Here’s how fashion week works: first, the contemporary shows happen in New York (of course, with several exceptions like Marc Jacobs, for example), then new talent emerges from London, followed by the storied houses of Milan playing boss penultimately, and then we’re whisked away to Paris to observe and absorb the greatest! newest! freshest! ideas for the season ahead.
The cycle, which feels more like a hierarchy, is one of the precise reasons New York Fashion Week has been taking some heat. The questions circumscribing the event, which started this morning, fall along the dreary lines of: Should we be here? Is it worth it?
How important are the shows anyway?
For as long as the shows are essentially a continuation of what we saw six months ago in Paris, they probably won’t be so important. But such is the way of contemporary: you take the hard ideas, you manipulate them to appear and feel easier without using the dreaded c-word (commercial) and then you sell the garments — ideas generated by the thinkers — in droves. But you don’t need to see that sausage-making happen six months in advance. It’s redundant. You’re not supposed to feel like you want/need/can’t live without a look the moment you see it on a runway. It should feel slightly uncomfortable, possibly raise an eyebrow and provide a long enough cushion for you to take the materials you’ve gathered and reconcile what they’ll mean for you.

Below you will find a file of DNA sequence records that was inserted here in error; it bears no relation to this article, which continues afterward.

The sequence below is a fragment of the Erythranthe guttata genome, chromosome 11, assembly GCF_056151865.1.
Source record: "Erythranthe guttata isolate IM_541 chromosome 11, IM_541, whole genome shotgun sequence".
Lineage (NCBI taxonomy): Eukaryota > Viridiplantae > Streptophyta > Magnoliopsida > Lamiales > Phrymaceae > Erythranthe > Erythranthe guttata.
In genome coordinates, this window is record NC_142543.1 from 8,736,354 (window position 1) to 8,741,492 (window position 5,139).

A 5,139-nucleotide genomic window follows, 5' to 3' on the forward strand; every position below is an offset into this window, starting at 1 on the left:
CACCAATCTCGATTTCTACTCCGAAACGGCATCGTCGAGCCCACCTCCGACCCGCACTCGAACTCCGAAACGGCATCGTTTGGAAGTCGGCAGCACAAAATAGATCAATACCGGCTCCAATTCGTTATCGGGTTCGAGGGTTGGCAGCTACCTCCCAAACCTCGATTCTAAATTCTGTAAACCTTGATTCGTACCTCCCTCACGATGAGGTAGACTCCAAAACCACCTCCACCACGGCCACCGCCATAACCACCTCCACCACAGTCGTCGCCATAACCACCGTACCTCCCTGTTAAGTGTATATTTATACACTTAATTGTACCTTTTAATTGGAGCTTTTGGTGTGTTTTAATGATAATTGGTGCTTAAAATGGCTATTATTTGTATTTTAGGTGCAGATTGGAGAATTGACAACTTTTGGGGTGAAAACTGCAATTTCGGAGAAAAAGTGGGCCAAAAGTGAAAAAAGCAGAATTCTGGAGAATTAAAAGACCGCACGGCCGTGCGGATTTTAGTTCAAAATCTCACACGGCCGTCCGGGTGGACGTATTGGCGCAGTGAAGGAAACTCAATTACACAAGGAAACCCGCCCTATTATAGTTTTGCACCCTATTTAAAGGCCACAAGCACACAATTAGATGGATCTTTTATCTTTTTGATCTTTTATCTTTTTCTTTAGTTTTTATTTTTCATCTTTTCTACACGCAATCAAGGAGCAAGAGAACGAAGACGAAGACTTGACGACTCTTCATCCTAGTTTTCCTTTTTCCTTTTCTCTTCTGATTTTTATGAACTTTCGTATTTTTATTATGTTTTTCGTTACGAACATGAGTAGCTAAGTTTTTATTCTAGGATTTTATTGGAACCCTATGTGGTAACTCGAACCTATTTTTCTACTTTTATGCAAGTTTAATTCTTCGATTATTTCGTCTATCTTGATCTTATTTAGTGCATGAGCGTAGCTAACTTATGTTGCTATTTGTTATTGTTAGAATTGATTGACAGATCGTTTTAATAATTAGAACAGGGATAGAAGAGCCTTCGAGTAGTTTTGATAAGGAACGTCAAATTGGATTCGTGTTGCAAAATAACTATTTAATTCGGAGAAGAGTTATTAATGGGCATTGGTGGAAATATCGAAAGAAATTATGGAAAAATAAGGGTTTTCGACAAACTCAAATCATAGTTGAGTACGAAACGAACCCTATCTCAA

What’s cool about Hedi Slimane is that even if you do strike a visceral connection with the clothes upon initial glance (or maybe you definitively reject them — there seem to be two passionate schools of thought here), you can’t quite argue his contribution. You might not agree with the ideas he brings forward, but they are no doubt ideas, and contagious ones at that.
The first women’s look last night included a red lamé button down blouse with a sequined silver skirt and gold boots. A cropped black jacket offset the sparkle. It was kind of 70s — also 80s — and therefore, ultimately, new. The second one was a three-piece suit with a pair of culottes I’d have preferred not to see but the progression was good. Victorian boatneck collars, velvet capes, lamé, printed dresses and one really great feather sleeve that amounted to what Saint Laurent under its current stewardship is really about: the energy.
The question, of course, that all this presents is, what happens now? If one of the pillars of the bang that fashion month goes out with has shown half his cards before New York even started, should we be worried that the bar has been set too high? Is this the point of no return?
The week will tell.
Photographs via Saint Laurent; runway photographs via Vogue Runway.